Incredibly, PFCC Mulligan, Mrs Joanna Carter, Mrs Jane Palmer and Chief Constable Dave Jones did not recuse themselves. Nor did they insist that the decision notice be amended so that it disclosed these conflicts of interest and that police funds were being provided to a Conservative politician.


The action taken against the NYE journalists was clearly disproportionate. The benefit to the taxpayer -even if NYP had won would have been nil. However, if successful the injunction would have gagged a media outlet that was legitimately criticising the police and PFCC Mulligan and made Chief Constables and a Conservative politician an enormous personal windfall from damages.

Vested political interests and personal failings, resulting in an inability to maintain good media relationships, inform the public or hold the police to account

The PFCC has a primary duty to hold the police to account. The media shares this duty and the PFCC should support this and respect the role of journalists in holding public bodies to account.

The NYE is the only local media outlet in North Yorkshire that has been effective in holding the police, police authority and PFCC to account. Witness the list of scandals it has exposed. However, far from embracing the media, PFCC Mulligan and her staff have operated a deliberate policy of media suppression of the NYE and withholding information from the public, which has been coordinated with the Chief Constable.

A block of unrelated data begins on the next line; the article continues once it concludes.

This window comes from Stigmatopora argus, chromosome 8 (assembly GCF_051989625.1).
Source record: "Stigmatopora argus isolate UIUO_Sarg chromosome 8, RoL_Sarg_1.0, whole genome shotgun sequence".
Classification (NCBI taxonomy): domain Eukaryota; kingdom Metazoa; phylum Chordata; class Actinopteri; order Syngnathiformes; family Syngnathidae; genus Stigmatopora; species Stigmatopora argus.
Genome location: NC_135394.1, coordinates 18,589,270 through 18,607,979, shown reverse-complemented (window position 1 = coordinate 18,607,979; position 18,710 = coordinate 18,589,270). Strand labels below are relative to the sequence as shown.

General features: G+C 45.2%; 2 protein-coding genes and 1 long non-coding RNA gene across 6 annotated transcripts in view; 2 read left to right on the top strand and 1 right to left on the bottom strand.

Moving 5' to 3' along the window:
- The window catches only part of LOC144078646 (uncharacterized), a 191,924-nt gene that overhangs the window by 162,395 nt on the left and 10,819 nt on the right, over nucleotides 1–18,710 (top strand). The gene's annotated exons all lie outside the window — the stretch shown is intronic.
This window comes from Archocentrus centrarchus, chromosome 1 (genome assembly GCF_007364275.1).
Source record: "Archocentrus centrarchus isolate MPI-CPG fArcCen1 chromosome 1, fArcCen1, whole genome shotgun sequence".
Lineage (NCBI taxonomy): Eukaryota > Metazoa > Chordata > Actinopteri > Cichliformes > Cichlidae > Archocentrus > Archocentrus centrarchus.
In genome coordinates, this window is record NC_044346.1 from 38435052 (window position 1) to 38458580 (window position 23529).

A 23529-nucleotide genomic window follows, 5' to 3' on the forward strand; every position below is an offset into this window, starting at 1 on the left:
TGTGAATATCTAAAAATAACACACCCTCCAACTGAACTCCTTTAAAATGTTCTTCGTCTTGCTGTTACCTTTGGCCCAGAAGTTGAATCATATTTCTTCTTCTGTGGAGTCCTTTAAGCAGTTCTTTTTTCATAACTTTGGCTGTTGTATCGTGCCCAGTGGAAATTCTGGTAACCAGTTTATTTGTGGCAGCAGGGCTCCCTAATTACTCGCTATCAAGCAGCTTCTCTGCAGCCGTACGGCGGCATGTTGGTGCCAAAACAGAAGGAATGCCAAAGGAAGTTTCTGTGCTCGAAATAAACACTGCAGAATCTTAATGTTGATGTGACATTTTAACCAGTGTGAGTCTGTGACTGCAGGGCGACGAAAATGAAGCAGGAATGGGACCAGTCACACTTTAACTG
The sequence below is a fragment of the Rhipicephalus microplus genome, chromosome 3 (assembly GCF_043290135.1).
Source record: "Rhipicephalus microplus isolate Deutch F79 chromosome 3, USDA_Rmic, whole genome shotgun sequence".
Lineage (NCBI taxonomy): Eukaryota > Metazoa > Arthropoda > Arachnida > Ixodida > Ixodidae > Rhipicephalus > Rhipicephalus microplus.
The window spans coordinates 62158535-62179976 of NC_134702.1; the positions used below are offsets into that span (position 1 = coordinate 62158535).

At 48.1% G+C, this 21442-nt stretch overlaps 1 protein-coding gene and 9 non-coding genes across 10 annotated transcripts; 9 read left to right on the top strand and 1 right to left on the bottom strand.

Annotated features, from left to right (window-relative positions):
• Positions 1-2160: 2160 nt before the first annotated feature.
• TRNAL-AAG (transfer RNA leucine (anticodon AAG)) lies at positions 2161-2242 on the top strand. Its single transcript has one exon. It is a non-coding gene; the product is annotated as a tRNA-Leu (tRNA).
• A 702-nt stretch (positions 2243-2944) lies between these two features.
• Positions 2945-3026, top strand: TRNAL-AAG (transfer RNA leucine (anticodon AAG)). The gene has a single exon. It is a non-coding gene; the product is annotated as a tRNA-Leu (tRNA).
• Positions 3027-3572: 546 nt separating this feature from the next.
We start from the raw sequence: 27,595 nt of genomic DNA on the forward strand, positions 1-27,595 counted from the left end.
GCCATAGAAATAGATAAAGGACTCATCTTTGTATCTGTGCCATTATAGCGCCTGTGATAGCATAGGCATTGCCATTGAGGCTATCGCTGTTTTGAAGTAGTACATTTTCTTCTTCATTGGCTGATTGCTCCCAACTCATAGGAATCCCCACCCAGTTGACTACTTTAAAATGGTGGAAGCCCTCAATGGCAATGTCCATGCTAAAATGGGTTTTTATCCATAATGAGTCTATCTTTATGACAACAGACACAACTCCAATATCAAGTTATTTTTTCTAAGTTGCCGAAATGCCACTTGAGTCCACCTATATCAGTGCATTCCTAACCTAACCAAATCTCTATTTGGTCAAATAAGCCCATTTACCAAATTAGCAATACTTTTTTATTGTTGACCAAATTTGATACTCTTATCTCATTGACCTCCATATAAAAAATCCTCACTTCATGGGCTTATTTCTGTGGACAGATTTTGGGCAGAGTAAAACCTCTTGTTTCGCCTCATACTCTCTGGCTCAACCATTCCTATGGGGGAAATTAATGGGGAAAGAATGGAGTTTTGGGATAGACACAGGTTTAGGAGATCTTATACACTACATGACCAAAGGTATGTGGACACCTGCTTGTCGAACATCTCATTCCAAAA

On the 3rd of January 2019, I received an e mail from a member of PFCC Mulligan’s staff telling me that the OPCC would no longer recognise me as a journalist and would not respond to media enquiries from me. I later received a letter from the OPFCC’s lawyer stating that:

In accordance with the Commissioner’s policy on unreasonable and unacceptable complainants and the IOPC statutory guidance on handling complaints, we are writing to advise you that the volume of your correspondence is excessive, unreasonably persistent and that (whilst some correspondence is appropriately raised with this office and the complaints team) the nature of your correspondence is often unreasonable, derogatory containing unsubstantiated allegations/assertions, or constitutes ineligible purported complaints. Your behaviour in corresponding in this manner is unacceptable due to the substantial impact that responding to you alone has on public resources.”

The Chief Constable also sent similar letters, demonstrating that far from holding the police to account, PFCC Mulligan was participating in a jointly agreed media strategy with the police to cut off contact with the NYE. Thereby denying it access to police information and inhibiting the media’s ability to hold the Police to account.